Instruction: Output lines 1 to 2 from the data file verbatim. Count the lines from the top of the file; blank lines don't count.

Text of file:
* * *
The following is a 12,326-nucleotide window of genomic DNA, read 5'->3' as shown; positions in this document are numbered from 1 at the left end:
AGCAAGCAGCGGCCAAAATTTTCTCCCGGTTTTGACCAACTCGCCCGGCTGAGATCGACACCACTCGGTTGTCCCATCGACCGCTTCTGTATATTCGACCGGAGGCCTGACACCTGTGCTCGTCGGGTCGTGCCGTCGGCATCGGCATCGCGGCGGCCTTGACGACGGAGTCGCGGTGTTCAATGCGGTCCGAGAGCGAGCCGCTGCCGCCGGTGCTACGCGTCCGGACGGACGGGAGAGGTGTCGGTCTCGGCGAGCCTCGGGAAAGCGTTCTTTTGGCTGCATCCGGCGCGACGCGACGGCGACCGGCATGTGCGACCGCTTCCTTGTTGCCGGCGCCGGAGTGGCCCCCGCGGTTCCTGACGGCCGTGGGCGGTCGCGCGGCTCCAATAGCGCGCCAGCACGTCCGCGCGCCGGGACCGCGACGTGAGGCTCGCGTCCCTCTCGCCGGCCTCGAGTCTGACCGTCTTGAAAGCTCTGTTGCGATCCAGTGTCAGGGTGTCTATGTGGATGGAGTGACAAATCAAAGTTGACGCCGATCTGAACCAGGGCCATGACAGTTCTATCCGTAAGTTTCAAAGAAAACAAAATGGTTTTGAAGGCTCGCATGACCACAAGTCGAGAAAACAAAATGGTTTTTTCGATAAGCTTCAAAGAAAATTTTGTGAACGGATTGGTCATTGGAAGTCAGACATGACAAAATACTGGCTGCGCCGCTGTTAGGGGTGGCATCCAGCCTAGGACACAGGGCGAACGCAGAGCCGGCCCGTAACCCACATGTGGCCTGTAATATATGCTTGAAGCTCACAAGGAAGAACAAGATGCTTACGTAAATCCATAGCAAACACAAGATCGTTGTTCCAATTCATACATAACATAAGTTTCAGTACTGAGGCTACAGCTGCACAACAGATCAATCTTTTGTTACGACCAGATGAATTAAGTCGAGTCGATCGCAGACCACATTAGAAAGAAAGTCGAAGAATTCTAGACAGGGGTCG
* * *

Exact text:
The following is a 12,326-nucleotide window of genomic DNA, read 5'->3' as shown; positions in this document are numbered from 1 at the left end:
AGCAAGCAGCGGCCAAAATTTTCTCCCGGTTTTGACCAACTCGCCCGGCTGAGATCGACACCACTCGGTTGTCCCATCGACCGCTTCTGTATATTCGACCGGAGGCCTGACACCTGTGCTCGTCGGGTCGTGCCGTCGGCATCGGCATCGCGGCGGCCTTGACGACGGAGTCGCGGTGTTCAATGCGGTCCGAGAGCGAGCCGCTGCCGCCGGTGCTACGCGTCCGGACGGACGGGAGAGGTGTCGGTCTCGGCGAGCCTCGGGAAAGCGTTCTTTTGGCTGCATCCGGCGCGACGCGACGGCGACCGGCATGTGCGACCGCTTCCTTGTTGCCGGCGCCGGAGTGGCCCCCGCGGTTCCTGACGGCCGTGGGCGGTCGCGCGGCTCCAATAGCGCGCCAGCACGTCCGCGCGCCGGGACCGCGACGTGAGGCTCGCGTCCCTCTCGCCGGCCTCGAGTCTGACCGTCTTGAAAGCTCTGTTGCGATCCAGTGTCAGGGTGTCTATGTGGATGGAGTGACAAATCAAAGTTGACGCCGATCTGAACCAGGGCCATGACAGTTCTATCCGTAAGTTTCAAAGAAAACAAAATGGTTTTGAAGGCTCGCATGACCACAAGTCGAGAAAACAAAATGGTTTTTTCGATAAGCTTCAAAGAAAATTTTGTGAACGGATTGGTCATTGGAAGTCAGACATGACAAAATACTGGCTGCGCCGCTGTTAGGGGTGGCATCCAGCCTAGGACACAGGGCGAACGCAGAGCCGGCCCGTAACCCACATGTGGCCTGTAATATATGCTTGAAGCTCACAAGGAAGAACAAGATGCTTACGTAAATCCATAGCAAACACAAGATCGTTGTTCCAATTCATACATAACATAAGTTTCAGTACTGAGGCTACAGCTGCACAACAGATCAATCTTTTGTTACGACCAGATGAATTAAGTCGAGTCGATCGCAGACCACATTAGAAAGAAAGTCGAAGAATTCTAGACAGGGGTCG